The Weyburn Agricultural Society Fair is just around the corner, running July 2-4.
This year marks the 104th anniversary of the fair, which began in 1908.
Although both Weyburn and the fair have changed a lot in that time, the core values that keep the event going have remained constant.
“Agriculture is such a huge part of the economy and the history here,” said Treva Tollefson, Agricultural Society president.
That’s why the fair has such a huge agricultural component, anchored by the large 4-H show that happens every year at the fair.
“There is going to be a big 4-H show this year, over 150 steer,” said Neal Keefe, attractions director for the Agricultural Society.
The agricultural events kick-off even before the fair starts, with a horse show on Sunday, July 1.
The agricultural theme continues to thread its way through the fair with 4-H events, chuckwagon races, barrel racing, and a heavy horse pull competition throughout.
The heavy horse pull competition is real call back to the fair’s early years.
The event showcases the power of the natural world, before the use of machinery took over in agriculture. A team of two horses try to pull as much weight as they can during the event, giving real meaning to the term horsepower.
While many of the fair’s events pay homage to its past, some new events are ensuring a bright future for the fair.
“New this year is the Que Bola Magic Show, and they are some very colourful young magicians,” said Keefe.
The Que Bola show, running once daily at 2 p.m. for the duration of the fair, features magicians Ariel Morales and Rochelle Allison.
“This will be fun for the kids,” said Keefe.
Another new event that will definitely get the young, and young at heart, excited is the Golden Dragon Wrestling Show.
“We’re definitely anticipating some excitement around the wrestling,” said Keefe.
The high-flying wrestling show is based out of Moose Jaw, and features such bruisers as the Golden Dragon himself, as well as Dusty Lamborghini and JC McStrongarm.
The brawlers will go at it during the afternoon on Wednesday, July 4.
Some classic events will continue to draw crowds at this year’s fair as well.
“We’re going to have the demo derby and the lawnmower races again, and they always draw a huge crowd,” said Tollefson.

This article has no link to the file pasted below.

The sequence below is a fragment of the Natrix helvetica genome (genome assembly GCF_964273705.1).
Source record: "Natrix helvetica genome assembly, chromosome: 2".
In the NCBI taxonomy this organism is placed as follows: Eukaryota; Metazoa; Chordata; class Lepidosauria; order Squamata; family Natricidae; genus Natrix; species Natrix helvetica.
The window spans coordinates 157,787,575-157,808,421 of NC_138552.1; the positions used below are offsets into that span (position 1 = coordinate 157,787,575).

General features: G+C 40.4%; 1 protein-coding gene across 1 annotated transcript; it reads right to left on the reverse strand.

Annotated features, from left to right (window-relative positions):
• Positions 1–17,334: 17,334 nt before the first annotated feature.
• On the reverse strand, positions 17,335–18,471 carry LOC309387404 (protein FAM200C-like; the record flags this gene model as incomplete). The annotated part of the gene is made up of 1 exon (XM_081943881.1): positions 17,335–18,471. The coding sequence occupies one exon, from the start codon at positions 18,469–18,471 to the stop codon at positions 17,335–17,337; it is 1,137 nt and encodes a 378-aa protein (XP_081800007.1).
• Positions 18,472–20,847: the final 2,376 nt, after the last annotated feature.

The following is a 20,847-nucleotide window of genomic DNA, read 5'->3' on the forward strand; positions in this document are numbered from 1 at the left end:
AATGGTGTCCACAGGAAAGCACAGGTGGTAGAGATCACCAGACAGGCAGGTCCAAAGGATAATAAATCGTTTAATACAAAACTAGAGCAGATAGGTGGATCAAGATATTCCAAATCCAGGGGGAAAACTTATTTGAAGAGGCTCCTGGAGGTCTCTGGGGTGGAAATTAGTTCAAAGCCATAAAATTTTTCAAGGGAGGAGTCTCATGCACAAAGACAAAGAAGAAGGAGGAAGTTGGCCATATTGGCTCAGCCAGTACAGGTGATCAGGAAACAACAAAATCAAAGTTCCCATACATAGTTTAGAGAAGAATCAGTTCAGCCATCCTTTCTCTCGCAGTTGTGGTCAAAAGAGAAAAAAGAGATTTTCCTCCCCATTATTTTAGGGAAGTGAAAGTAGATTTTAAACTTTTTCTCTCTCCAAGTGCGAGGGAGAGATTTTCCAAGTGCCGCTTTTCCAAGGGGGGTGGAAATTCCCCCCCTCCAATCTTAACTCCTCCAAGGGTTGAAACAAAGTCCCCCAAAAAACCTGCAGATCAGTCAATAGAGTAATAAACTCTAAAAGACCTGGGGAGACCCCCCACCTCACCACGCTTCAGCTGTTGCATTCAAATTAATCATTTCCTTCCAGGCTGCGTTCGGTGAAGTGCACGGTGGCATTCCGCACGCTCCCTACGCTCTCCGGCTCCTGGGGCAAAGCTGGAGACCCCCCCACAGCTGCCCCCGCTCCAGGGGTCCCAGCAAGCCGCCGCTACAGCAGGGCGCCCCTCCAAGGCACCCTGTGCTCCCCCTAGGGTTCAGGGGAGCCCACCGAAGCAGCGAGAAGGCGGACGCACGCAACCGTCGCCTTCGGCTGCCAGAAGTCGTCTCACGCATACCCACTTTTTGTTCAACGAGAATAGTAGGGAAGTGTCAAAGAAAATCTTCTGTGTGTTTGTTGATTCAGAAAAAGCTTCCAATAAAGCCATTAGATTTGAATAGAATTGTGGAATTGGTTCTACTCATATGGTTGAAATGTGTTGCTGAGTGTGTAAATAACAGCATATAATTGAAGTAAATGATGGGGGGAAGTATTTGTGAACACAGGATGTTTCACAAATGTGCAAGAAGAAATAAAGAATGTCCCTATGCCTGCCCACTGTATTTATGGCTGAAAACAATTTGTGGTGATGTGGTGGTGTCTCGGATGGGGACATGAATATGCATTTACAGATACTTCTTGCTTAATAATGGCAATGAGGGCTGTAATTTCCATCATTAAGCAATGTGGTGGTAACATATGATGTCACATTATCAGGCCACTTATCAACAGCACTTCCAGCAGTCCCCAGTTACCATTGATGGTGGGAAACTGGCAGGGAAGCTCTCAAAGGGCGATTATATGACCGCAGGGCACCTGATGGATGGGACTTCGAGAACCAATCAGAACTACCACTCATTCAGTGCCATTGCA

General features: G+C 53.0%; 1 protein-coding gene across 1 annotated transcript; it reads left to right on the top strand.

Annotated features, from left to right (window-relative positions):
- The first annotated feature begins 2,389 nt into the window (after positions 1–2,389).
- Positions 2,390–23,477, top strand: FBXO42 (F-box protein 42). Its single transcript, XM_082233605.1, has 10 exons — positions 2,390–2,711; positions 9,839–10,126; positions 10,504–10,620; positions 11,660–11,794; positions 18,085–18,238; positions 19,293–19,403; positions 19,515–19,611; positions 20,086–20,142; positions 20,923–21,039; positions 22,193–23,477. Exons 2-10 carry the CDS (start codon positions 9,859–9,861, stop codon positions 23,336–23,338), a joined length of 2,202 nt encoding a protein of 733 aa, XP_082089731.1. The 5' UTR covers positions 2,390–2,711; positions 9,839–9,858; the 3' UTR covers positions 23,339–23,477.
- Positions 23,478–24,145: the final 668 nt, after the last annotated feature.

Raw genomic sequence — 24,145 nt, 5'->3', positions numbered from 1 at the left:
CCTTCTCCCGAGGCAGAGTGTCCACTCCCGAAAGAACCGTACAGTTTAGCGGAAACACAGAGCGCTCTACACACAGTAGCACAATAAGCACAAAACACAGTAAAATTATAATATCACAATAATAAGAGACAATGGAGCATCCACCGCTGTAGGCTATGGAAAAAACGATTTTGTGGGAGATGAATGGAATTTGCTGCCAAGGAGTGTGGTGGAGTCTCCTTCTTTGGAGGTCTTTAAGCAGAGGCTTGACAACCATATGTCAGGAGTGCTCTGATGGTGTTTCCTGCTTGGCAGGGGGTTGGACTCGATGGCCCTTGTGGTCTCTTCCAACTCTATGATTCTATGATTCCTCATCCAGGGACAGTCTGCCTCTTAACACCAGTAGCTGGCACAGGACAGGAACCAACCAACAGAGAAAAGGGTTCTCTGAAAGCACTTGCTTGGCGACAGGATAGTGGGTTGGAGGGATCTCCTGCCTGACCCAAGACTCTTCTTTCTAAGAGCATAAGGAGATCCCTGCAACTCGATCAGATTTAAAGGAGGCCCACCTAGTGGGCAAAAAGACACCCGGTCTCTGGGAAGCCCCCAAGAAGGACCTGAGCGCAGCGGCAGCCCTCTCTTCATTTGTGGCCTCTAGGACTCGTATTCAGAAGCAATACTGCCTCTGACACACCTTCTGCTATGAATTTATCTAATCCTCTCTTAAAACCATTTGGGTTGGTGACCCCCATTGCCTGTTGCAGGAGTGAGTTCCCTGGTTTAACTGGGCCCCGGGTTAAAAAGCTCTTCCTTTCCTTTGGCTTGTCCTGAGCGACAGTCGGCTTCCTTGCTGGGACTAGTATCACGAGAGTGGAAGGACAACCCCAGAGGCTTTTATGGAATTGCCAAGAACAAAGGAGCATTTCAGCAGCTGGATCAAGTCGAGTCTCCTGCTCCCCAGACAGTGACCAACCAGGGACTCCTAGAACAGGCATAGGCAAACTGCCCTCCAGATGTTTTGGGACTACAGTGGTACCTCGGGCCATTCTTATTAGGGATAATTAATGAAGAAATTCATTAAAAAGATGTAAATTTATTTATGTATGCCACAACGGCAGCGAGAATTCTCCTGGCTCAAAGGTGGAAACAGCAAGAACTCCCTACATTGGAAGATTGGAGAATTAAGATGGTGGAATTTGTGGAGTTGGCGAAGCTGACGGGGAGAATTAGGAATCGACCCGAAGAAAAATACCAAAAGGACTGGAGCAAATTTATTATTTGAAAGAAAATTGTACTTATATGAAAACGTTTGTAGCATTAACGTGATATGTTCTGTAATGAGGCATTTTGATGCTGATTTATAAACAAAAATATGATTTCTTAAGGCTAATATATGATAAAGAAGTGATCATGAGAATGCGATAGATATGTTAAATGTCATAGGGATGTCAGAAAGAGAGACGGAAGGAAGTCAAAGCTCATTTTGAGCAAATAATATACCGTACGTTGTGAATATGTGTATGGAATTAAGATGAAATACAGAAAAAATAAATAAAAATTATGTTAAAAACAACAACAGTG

Everyone’s favourite rides and games will also be back this year with Canuck Amusements putting on the midway again.
The Youth Talent Search will also be giving Weyburn’s budding performers a chance to be recognized for their skills and giving them a chance to move on to the provincial talent competition. So far there are about 15 acts booked in for the talent competition, across several different categories, said agricultural society secretary Jessica Shelly.
An event that goes hand-in-hand with fair is the parade, presented by the Weyburn and District Chamber of Commerce on Tuesday, July 3.
“We do this every year as our way of officially kicking off summer,” said Jeff Richards, chamber manager.
“It’s great to come out and see all the kids enjoying all the floats,” he added.
“The chamber has been doing this for many years, helping the Agricultural Society get some attention for the fair, and it’s a lot of fun for our members,” added Richards.
“We’re expecting a large parade this year,” said Richards, noting that there are normally between 50 and 80 floats every year.
Richards had a few tips for parade-goers looking to get the best spot.
“Downtown is the best spot to watch, everybody holds their best candy for downtown,” he said.
The parade will launch at 10:30 a.m., on July 3.
With the fair only days away, event organizers are hoping the weather is going to continue to be hot and sunny, perfect conditions to enjoy some cotton candy or an elephant ear.
Some great weather would help organizers meet their target of having 10,000 people pass through the fair gates over the fair’s three days.